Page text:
Tuesday, May 02, 2006

Boom to Bust

We are hearing of many condo's and in South Florida either converting back to apartments, halting construction, or going bankrupt as reported in this story.

In less than six months after being converted from low income housing to high priced condos, millions of dollars are lost and the lender goes bust.

"Lender USA Commercial Mortgage Co. and its related companies — better known as USA Capital — filed for Chapter 11 bankruptcy protection in Nevada on April 14. The filing follows a Securities and Exchange Commission investigation of how the company and its affiliates financed construction projects.

"Up until last week, we had no inkling that anything was wrong," said Virgil Birgen of Nevada, who, with his wife, invested $150,000 to build Sail Club at Clear Lake. About 200 people from across the country gave Nevada-based USA Capital or a sister company money to fund the four-tower, 590-unit luxury high-rise on Executive Center Drive.

Here's how it worked:
People placed their money with the company, usually in increments of $25,000, $50,000 or $100,000. The company bundled the investments into trusts worth millions of dollars.
The money then was loaned to developers, usually for a short time, and usually for very high rates: 17 percent was not uncommon. That allowed USA Capital to pay returns of as much as 13 percent.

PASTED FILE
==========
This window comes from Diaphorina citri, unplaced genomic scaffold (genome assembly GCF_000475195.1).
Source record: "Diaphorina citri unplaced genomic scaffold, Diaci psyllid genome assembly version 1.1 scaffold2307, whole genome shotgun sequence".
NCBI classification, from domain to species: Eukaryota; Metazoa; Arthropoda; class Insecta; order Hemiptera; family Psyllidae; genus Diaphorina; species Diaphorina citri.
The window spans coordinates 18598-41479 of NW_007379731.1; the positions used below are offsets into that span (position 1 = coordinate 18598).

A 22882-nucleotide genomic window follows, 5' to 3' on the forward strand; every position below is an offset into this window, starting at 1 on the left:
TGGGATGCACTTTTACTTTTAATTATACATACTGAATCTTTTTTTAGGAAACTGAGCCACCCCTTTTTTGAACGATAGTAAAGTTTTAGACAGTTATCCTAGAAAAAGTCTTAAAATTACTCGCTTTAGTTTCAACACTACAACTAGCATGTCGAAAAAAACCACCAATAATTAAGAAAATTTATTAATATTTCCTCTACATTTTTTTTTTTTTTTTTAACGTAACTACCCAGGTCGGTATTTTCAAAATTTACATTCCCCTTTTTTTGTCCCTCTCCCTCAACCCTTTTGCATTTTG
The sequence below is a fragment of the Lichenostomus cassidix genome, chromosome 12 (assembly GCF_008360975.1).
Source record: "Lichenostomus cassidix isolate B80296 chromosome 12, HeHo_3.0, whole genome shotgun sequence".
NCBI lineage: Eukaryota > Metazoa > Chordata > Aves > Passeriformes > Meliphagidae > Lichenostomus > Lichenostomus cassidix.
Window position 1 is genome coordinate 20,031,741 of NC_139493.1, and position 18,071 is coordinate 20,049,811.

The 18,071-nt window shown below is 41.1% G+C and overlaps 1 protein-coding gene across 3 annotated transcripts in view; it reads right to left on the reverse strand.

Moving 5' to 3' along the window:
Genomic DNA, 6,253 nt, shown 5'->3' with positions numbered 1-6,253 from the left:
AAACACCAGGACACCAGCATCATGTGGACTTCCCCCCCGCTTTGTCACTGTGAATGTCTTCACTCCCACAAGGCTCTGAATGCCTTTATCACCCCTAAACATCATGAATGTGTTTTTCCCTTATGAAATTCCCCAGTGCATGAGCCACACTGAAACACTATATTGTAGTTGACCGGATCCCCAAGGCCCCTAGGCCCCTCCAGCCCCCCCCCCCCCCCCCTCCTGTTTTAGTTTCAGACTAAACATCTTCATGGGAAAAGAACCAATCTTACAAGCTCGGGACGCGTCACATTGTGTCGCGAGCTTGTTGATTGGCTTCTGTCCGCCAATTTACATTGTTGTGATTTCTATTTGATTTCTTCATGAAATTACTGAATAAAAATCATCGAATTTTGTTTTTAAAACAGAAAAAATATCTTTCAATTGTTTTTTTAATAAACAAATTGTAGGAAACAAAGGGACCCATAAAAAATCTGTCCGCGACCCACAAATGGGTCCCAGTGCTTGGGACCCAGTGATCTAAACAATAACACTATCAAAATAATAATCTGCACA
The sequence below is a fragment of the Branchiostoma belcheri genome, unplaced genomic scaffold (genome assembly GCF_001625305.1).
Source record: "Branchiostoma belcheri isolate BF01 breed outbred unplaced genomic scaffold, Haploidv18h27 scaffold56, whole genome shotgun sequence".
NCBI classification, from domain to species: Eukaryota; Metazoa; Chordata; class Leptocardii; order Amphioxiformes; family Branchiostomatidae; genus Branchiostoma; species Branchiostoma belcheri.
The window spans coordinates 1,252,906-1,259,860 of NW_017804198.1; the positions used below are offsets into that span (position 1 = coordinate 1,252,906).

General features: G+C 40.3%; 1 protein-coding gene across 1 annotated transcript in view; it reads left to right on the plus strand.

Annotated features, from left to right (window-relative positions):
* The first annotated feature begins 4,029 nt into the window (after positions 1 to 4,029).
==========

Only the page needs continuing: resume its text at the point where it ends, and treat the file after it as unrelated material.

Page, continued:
Formerly a 186-unit apartment complex housing mostly low-income families, Lake Pointe Villas changed hands in January 2005. Homes for America Holdings Inc. announced plans to raze the apartments and start fresh with condo towers, lofts and town houses ranging from the $300,000s to more than $800,000.

One apartment building has been leveled, but two others remain open, their ovens and water heaters pulled from the wall. A refrigerator stands in the middle of one parking lot, an abandoned portable toilet is in another. Mattresses rotted to their springs lie on the ground. Windows are broken. Yellow flowers have begun to grow up the side of 20-foot-high piles of rock and sand left undisturbed since Christmas.

"This caught us all by surprise.... USA Capital is a source we have used for many years on a number of different projects."

Investors said they weren't aware of progress — or the lack of it — at Sail Club, or any other projects.

But their checks from USA Capital with the promised returns always came. Bankruptcy court filings suggest that investors got paid even when USA Capital didn't get money from developers to pay investors. In theory, without money from developers, money should not have been available to pay handsome double-digit returns.

"We have always gotten paid," said an investor in the local property who asked that her name not be used. But when she recently asked to withdraw her $100,000, there were weeks of delays. Then the company went into bankruptcy court.

"I didn't get anything back," she said.


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